Thursday, 12 September 2013

The God of Small Things

Should write shorter novels...

  Written by Arundhati Roy, The God of Small Things did look like a promising book when I lifted it off the shelf. It was written back in 1997 and so far it is the only novel of the mentioned author. The main theme implies how the small things change your life forever whereas every life changing event which leads to a series of catastrophes is in fact the opposite of small and unimportant. 

The setting is quite strong with detailed descriptions of not just the spaces but of characters as well. So visioning the book and directing your own movie in your head while reading it is quite the easy task. 

What is not an easy task is reading through a story which feels stretched after a while. 

In general I am in great favor of a mystery, which is to be revealed later on or at the end. Especially if it includes a O.Henry style twist. But if the author reveals too much and lets the reader guess it through the mid-book then it is completely ruined. And no amount of repetitive staccato sentences lifted off from "Waiting for Godot" is going to save it.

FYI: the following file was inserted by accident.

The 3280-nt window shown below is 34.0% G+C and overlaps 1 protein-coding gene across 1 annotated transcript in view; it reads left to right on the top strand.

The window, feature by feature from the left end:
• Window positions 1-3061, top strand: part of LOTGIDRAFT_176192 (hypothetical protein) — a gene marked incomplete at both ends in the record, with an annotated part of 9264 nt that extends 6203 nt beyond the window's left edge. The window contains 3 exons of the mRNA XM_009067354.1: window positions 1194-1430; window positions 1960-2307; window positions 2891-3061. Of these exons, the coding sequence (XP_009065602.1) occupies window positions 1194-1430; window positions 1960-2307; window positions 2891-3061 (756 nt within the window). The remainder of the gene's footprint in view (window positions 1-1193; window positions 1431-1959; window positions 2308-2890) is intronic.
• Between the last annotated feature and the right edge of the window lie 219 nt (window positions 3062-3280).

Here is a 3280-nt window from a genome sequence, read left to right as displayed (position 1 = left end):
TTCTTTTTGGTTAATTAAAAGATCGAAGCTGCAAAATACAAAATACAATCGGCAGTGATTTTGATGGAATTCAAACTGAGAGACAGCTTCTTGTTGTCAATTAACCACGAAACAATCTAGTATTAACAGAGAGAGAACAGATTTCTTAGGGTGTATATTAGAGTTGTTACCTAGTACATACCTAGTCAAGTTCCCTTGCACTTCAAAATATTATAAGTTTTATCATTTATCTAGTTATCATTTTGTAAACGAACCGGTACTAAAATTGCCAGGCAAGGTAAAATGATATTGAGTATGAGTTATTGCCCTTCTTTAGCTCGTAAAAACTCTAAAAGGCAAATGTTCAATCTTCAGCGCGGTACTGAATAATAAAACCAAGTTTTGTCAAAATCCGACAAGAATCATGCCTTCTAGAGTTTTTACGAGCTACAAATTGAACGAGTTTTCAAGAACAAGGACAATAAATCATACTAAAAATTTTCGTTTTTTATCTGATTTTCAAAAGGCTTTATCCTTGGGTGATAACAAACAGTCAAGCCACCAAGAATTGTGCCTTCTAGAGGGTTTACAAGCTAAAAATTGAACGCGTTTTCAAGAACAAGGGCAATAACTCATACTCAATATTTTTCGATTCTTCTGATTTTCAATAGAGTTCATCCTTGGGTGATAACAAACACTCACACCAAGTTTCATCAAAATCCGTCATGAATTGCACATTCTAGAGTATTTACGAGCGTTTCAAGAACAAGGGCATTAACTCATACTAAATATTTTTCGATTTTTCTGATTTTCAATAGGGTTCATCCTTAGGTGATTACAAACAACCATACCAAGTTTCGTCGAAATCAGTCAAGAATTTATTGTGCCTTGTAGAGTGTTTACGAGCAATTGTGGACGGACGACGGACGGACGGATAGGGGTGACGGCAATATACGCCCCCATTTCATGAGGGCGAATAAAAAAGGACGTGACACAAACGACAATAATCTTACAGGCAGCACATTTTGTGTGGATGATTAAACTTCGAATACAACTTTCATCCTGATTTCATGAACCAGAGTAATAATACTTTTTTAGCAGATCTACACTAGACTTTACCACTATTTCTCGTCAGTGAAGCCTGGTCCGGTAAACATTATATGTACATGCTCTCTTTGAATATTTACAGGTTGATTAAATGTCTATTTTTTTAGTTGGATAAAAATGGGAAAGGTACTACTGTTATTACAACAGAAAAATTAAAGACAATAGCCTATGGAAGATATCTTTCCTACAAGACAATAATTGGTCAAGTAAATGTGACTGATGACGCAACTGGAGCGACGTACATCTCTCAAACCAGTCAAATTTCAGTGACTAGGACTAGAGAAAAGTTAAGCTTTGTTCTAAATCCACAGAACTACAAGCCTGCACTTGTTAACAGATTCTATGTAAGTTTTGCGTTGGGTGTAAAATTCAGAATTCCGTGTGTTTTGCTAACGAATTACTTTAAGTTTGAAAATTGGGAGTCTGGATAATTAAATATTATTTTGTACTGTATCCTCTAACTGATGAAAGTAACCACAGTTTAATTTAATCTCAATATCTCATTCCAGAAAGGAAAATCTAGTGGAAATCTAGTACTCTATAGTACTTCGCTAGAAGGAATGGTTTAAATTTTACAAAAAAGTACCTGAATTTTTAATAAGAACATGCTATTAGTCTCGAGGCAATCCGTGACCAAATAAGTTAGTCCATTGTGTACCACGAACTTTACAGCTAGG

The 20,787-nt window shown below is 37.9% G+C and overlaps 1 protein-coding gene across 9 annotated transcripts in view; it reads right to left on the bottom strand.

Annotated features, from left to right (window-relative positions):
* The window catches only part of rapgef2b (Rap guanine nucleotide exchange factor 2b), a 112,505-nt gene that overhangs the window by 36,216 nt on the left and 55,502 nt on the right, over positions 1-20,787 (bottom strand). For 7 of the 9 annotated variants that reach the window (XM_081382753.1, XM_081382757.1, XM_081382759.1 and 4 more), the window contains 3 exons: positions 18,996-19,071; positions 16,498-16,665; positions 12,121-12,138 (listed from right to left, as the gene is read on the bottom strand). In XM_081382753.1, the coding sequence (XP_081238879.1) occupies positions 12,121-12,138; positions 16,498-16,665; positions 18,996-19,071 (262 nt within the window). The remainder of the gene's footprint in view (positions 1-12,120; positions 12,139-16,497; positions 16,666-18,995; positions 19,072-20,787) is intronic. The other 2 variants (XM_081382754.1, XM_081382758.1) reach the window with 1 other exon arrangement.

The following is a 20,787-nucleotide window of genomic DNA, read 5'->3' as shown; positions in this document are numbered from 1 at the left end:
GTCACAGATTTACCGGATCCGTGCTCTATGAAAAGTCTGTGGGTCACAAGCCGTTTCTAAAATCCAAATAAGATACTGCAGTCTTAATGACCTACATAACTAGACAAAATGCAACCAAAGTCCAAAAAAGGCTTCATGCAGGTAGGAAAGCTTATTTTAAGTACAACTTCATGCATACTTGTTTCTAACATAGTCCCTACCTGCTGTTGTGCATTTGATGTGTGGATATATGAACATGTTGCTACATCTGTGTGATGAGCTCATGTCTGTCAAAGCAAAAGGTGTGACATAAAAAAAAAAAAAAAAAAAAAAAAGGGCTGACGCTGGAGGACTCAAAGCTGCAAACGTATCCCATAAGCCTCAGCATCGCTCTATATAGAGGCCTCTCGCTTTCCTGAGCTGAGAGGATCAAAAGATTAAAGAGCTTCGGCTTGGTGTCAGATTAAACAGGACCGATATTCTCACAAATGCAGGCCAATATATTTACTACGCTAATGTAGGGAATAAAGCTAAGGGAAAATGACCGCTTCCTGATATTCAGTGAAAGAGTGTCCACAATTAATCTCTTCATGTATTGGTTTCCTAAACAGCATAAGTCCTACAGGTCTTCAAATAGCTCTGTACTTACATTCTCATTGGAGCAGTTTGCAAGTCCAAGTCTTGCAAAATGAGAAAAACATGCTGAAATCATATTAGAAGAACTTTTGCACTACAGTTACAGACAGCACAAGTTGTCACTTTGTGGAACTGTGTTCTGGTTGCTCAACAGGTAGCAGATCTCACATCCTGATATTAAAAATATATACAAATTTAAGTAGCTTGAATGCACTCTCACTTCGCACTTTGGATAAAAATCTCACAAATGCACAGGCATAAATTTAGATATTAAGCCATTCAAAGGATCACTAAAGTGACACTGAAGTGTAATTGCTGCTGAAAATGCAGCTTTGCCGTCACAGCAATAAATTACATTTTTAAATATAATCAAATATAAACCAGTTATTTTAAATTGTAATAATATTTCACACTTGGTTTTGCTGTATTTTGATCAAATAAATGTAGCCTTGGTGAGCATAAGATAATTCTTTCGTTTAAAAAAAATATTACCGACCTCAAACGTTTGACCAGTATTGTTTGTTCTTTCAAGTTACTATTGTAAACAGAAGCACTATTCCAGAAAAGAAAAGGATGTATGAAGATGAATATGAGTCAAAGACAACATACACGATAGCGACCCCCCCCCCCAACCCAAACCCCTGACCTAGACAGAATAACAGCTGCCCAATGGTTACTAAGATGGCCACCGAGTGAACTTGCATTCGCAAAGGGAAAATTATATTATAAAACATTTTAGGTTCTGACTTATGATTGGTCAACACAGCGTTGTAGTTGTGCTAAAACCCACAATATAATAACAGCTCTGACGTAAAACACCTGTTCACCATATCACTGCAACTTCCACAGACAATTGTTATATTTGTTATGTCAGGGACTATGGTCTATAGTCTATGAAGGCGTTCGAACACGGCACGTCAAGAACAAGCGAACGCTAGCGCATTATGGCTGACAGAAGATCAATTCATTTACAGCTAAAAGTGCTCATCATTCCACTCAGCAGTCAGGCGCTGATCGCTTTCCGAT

Despite the wrong technique employed in the book, the story is interesting and even informative when it comes to reading about a culture which is so wholly unconnected to that of your own. The non-sequential narrative is a must when there is a mystery to be revealed. Going back and forth in the story is always refreshing and it is even something I adore since I've read my first Jose Vasconcelos book.

Looking at the book from every angle I can see its misused potential. Much like the characters within it, the book refuses to transcend and instead stretches itself to its limits, up to a point where you sit back and say: "Just get to the point please.". The third person narration used in the story resembles a chatty 90 year-old who has to talk about her childhood for an hour beforehand in order to explain why the wine she bought yesterday was tasty. 

In concluding this post I have to say that the book was not bad. It could have been a masterpiece had it been shorter and if the writer had not succumbed to some cliche techniques such as repetitions and staccato sentences which really only work for short stories and plays. As it is now however I can only call it mediocre.